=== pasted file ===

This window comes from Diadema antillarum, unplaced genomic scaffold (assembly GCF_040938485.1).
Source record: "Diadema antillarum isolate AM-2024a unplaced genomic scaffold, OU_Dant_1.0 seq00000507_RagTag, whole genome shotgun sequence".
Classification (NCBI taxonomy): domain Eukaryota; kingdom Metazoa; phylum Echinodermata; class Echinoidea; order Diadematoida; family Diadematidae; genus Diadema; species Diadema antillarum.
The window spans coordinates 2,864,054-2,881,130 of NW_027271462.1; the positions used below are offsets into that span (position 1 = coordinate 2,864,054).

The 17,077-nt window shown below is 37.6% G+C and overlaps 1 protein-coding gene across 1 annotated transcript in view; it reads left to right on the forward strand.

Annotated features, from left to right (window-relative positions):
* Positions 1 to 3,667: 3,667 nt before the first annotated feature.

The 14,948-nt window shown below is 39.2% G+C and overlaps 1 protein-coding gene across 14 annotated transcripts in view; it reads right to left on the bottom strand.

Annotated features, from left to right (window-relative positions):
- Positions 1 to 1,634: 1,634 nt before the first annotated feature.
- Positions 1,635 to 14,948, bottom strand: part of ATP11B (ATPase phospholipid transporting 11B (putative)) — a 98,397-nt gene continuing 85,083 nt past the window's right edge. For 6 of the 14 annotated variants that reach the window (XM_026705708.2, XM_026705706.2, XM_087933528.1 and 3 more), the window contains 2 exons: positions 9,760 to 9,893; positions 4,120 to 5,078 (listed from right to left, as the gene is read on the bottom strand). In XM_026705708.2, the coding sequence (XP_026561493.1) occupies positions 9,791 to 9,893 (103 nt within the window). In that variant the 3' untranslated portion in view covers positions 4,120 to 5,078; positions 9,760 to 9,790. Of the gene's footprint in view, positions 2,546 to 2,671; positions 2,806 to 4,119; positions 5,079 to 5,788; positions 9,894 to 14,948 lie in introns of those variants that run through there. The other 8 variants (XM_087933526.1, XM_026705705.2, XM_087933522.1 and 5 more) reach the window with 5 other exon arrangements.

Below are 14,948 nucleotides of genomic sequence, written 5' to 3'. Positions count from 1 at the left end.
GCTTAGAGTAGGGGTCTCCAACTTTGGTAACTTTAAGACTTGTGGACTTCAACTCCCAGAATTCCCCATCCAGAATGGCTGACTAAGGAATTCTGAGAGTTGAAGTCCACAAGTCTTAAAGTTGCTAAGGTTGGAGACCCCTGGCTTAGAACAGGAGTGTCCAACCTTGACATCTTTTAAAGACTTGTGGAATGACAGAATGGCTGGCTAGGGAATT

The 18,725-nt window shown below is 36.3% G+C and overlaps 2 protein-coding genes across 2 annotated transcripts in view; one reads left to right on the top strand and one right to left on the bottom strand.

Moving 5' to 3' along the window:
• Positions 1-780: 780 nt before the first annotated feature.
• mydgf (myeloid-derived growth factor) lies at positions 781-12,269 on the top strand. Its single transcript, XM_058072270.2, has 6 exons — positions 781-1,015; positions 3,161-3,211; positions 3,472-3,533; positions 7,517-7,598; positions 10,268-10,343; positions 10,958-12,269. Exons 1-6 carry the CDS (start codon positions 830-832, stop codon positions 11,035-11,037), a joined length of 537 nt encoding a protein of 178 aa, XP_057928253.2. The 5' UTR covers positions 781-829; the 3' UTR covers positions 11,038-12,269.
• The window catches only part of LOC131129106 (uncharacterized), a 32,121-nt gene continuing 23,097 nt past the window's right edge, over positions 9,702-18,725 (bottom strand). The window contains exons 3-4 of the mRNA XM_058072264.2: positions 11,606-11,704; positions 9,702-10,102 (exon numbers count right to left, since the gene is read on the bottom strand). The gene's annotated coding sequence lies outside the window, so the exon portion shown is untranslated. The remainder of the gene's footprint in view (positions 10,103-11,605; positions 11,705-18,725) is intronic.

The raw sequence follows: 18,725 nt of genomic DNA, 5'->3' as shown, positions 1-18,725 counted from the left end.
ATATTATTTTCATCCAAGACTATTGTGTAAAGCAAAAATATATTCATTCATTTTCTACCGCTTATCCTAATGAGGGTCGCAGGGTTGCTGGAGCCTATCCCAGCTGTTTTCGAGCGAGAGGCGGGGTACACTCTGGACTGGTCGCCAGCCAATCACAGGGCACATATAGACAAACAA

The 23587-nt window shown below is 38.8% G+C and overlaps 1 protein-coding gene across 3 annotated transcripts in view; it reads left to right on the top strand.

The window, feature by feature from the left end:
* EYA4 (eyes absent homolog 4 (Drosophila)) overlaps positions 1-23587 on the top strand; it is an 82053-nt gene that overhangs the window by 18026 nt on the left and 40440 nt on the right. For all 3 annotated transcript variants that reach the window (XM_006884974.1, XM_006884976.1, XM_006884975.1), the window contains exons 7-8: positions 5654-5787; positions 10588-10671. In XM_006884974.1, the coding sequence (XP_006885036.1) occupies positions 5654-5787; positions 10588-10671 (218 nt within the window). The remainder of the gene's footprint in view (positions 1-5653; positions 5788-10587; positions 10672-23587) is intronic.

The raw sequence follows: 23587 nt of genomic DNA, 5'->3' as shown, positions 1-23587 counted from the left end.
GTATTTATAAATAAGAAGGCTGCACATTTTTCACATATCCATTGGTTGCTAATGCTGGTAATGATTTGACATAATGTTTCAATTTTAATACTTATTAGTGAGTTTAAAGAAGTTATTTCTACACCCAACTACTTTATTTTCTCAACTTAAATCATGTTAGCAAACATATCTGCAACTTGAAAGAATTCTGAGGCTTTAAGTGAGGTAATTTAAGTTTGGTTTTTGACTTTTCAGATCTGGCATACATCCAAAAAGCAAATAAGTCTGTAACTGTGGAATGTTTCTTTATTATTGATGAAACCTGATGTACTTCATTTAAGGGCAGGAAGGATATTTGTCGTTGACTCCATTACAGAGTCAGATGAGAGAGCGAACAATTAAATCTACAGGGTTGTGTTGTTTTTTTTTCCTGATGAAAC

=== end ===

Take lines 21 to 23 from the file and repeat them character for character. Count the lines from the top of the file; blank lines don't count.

The 23587-nt window shown below is 38.8% G+C and overlaps 1 protein-coding gene across 3 annotated transcripts in view; it reads left to right on the top strand.

The window, feature by feature from the left end:
* EYA4 (eyes absent homolog 4 (Drosophila)) overlaps positions 1-23587 on the top strand; it is an 82053-nt gene that overhangs the window by 18026 nt on the left and 40440 nt on the right. For all 3 annotated transcript variants that reach the window (XM_006884974.1, XM_006884976.1, XM_006884975.1), the window contains exons 7-8: positions 5654-5787; positions 10588-10671. In XM_006884974.1, the coding sequence (XP_006885036.1) occupies positions 5654-5787; positions 10588-10671 (218 nt within the window). The remainder of the gene's footprint in view (positions 1-5653; positions 5788-10587; positions 10672-23587) is intronic.